The most visited site in Bethlehem is the Church of Nativity on Manger Square. It is the oldest church in the world that is still in use by the local community and that is visited by over two million pilgrims every year.
The Church of Nativity is on the UNESCO world heritage list together with the pilgrimage route that passes through today's Star Street. This is the road that Mary and Joseph would have taken to reach Bethlehem where they had to go because of the Roman census organized by Quirinius. When they did not find a place to sleep in a 'kataluma' which is often translated as inn, but in Bethlehem it is interpreted as a guestroom, they were offered to stay in one of the many caves that are so common in the landscape.
Most people in the West grow up with the image of Jesus in a wooden manger in a wooden stable. But the Church of Nativity is built over the cave that has a very early tradition of veneration for being the birthplace of Jesus.
In this episode we explore the history of the church and the biblical account. In the following episode you can go on an audio tour inside the Church!
If you want to read along you can find the full transcript of this episode on the website.
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When visitors come to Bethlehem I usually start by telling them that I am going to debunk the Christmas story the way they have learned it. Especially the idea that Jesus was born in a stable. Most people have some kind of nativity set under their Christmas tree and most of the time it is a set with Joseph, Mary, baby Jesus, some animals maybe shepherds and wise men in a wooden stable.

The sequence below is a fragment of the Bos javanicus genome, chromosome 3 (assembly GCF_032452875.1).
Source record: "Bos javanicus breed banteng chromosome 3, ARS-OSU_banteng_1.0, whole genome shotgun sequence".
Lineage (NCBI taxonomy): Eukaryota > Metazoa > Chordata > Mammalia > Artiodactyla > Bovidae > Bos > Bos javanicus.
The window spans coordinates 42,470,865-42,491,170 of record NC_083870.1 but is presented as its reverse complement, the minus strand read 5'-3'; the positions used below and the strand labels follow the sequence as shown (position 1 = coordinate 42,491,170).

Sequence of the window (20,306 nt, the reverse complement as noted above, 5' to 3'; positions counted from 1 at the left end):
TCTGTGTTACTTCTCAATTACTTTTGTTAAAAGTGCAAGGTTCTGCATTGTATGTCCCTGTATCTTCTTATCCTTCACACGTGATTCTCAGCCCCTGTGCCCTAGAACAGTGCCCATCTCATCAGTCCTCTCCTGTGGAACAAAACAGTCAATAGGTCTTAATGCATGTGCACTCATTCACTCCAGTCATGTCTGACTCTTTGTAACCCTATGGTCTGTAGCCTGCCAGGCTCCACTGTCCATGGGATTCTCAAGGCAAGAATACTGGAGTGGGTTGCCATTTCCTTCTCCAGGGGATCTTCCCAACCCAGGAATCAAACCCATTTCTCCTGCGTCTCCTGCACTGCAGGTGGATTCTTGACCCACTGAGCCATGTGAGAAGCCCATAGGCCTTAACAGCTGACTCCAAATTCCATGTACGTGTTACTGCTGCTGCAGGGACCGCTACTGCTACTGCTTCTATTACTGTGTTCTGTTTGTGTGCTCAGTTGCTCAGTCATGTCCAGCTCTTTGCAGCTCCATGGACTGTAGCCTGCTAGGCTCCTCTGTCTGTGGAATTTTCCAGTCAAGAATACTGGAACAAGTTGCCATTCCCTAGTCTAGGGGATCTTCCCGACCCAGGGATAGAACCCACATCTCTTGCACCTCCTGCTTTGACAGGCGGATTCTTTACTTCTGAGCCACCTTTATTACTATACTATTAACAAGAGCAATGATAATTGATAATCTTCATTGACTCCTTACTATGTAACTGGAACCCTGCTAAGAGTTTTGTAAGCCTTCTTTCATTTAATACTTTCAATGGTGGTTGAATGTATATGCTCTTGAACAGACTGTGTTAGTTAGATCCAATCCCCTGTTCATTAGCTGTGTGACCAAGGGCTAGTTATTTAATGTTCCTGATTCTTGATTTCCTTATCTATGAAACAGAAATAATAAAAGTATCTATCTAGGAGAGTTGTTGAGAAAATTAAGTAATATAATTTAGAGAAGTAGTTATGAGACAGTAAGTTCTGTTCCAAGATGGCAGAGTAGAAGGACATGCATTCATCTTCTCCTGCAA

When you visit Bethlehem you will realize that the birthplace of Jesus was not a stable the way that we imagine a stable from our foreign perspectives.
If you have listened to my podcast episodes then you know that Palestine is the land of caves. And that caves have been used every since the first human species came out of Africa, as dwellings and as places to store food, as production houses, as tombs and definitely also as stables for the animals.
So when we visit the Church of Nativity we are going to visit a church that is built OVER a cave that was in use more than 2000 years ago as a place where animals could spend the night and the cold days when they were not out in the fields.
And you will have to go down the stairs into the 'cave of the nativity' to reach the place that is believed by many to be the place where Mary delivered Jesus.
Now before I start describing you the church and telling you more about the history of the building, let's start with the biblical account of the birth of Jesus and also get to some differences in understanding between the local Christians and foreign Christians about what happened.
At the time of Jesus' birth, Palestine was under Roman rule and the Roman emperor was Caesar Agustus. The Roman empire was big so it was divided into different provinces, each with its own governor. The governor of the region of Syria and Palestine was called Quirinius. The provinces were often subdivided again in smaller territories and Bethlehem was situated in an area that was called Judea. And Judea had its own client king, called Herod the Great. He ruled Judea but he was subordinate to Rome.
This is the political context of the time of the birth of Jesus.